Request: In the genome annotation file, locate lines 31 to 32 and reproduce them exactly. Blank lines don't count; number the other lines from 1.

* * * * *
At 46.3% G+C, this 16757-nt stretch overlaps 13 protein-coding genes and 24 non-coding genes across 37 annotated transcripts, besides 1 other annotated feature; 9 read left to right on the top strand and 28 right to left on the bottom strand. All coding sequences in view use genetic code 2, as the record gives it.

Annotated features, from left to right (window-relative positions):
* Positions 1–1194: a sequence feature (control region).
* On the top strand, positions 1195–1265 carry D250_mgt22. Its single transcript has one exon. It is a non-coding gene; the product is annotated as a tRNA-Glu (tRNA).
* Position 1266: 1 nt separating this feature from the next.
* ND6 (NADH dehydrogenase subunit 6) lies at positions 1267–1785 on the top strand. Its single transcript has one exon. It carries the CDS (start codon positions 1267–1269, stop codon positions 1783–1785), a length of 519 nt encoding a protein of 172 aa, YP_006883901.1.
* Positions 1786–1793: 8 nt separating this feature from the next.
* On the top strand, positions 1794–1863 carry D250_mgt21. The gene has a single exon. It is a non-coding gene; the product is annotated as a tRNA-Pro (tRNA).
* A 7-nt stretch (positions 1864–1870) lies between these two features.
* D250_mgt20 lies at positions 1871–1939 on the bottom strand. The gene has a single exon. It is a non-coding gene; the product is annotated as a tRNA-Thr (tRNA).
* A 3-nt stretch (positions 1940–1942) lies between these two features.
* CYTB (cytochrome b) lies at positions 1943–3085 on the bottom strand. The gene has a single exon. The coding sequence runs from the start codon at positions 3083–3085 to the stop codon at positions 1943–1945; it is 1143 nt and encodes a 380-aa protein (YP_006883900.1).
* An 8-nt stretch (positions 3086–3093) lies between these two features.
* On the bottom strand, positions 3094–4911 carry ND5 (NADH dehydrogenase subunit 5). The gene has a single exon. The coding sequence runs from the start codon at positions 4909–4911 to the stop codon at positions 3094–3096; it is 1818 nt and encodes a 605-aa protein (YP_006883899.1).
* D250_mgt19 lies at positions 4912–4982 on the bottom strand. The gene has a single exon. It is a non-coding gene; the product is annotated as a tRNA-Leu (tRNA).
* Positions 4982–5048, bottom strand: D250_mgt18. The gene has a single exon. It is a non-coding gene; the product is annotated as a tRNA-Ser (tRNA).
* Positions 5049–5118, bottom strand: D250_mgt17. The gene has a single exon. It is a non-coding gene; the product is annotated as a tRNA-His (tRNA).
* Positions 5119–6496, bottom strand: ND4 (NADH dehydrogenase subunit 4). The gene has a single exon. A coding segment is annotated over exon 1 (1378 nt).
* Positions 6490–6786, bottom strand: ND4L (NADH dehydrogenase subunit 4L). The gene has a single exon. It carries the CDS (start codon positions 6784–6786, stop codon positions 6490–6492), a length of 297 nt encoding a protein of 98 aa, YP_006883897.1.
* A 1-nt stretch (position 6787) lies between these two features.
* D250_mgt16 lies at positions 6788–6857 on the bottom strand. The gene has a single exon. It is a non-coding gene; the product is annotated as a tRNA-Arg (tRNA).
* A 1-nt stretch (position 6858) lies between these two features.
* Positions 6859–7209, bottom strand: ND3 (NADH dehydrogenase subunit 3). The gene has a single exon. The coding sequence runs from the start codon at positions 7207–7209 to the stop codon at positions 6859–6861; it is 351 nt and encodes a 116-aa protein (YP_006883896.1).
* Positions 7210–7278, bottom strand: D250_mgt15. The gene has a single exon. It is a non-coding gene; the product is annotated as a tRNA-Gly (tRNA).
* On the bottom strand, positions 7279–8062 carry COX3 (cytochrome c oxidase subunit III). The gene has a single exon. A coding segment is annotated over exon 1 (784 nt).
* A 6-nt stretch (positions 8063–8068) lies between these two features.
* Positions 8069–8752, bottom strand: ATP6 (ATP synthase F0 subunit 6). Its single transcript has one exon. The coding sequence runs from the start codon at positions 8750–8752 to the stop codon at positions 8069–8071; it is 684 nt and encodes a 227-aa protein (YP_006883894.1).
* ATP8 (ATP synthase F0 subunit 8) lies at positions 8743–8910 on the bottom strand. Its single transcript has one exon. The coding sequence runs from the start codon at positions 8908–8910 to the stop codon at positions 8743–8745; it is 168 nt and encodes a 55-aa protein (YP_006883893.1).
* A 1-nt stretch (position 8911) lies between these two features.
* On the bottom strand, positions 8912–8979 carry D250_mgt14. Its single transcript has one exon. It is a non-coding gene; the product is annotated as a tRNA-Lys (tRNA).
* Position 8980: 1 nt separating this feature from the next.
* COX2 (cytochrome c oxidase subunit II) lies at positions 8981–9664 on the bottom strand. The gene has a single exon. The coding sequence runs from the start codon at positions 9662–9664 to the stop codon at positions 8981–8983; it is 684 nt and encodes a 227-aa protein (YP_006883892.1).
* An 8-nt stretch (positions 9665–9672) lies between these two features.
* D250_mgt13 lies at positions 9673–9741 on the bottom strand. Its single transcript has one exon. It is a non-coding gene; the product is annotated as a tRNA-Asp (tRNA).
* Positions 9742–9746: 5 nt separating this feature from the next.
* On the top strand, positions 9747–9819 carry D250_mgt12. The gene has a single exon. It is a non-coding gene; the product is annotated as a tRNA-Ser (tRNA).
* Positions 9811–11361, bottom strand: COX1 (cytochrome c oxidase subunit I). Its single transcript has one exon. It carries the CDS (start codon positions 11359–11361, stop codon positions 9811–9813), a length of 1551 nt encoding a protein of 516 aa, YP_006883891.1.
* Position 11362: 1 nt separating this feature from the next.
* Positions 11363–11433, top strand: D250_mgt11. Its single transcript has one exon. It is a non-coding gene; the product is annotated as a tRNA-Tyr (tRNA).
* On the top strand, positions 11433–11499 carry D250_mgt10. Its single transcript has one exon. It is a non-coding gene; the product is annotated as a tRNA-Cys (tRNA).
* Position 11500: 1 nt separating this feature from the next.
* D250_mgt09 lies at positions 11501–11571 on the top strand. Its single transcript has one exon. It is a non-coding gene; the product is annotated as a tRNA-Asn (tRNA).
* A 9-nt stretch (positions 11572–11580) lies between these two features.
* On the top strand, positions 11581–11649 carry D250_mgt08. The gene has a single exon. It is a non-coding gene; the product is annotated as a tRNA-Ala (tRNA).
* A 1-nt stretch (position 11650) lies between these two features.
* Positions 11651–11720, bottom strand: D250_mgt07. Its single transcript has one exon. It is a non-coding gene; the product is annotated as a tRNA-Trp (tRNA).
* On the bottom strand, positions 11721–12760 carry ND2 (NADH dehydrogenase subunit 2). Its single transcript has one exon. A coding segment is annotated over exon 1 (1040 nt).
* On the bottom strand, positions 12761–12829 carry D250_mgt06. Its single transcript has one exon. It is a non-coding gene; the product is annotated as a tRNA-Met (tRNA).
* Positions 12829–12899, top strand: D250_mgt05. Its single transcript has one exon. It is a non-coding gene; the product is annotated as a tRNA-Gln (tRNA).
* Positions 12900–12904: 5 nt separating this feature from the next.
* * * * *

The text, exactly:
* Position 8980: 1 nt separating this feature from the next.
* COX2 (cytochrome c oxidase subunit II) lies at positions 8981–9664 on the bottom strand. The gene has a single exon. The coding sequence runs from the start codon at positions 9662–9664 to the stop codon at positions 8981–8983; it is 684 nt and encodes a 227-aa protein (YP_006883892.1).